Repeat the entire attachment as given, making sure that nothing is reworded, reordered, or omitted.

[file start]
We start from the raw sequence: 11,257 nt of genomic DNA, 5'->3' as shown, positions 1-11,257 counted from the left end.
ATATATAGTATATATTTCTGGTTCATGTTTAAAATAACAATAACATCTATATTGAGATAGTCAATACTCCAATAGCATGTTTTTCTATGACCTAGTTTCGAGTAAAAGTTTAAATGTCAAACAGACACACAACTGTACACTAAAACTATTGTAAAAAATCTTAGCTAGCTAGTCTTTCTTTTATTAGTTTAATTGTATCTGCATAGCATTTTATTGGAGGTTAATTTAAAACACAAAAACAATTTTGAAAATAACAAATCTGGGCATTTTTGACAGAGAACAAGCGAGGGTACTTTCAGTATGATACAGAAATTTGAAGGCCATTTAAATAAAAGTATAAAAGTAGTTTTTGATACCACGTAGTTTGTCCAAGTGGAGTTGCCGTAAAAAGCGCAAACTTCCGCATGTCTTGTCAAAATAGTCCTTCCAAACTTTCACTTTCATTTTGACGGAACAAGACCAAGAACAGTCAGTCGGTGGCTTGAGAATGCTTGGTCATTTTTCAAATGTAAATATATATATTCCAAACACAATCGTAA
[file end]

We start from the raw sequence: 11,257 nt of genomic DNA, 5'->3' as shown, positions 1-11,257 counted from the left end.
ATATATAGTATATATTTCTGGTTCATGTTTAAAATAACAATAACATCTATATTGAGATAGTCAATACTCCAATAGCATGTTTTTCTATGACCTAGTTTCGAGTAAAAGTTTAAATGTCAAACAGACACACAACTGTACACTAAAACTATTGTAAAAAATCTTAGCTAGCTAGTCTTTCTTTTATTAGTTTAATTGTATCTGCATAGCATTTTATTGGAGGTTAATTTAAAACACAAAAACAATTTTGAAAATAACAAATCTGGGCATTTTTGACAGAGAACAAGCGAGGGTACTTTCAGTATGATACAGAAATTTGAAGGCCATTTAAATAAAAGTATAAAAGTAGTTTTTGATACCACGTAGTTTGTCCAAGTGGAGTTGCCGTAAAAAGCGCAAACTTCCGCATGTCTTGTCAAAATAGTCCTTCCAAACTTTCACTTTCATTTTGACGGAACAAGACCAAGAACAGTCAGTCGGTGGCTTGAGAATGCTTGGTCATTTTTCAAATGTAAATATATATATTCCAAACACAATCGTAA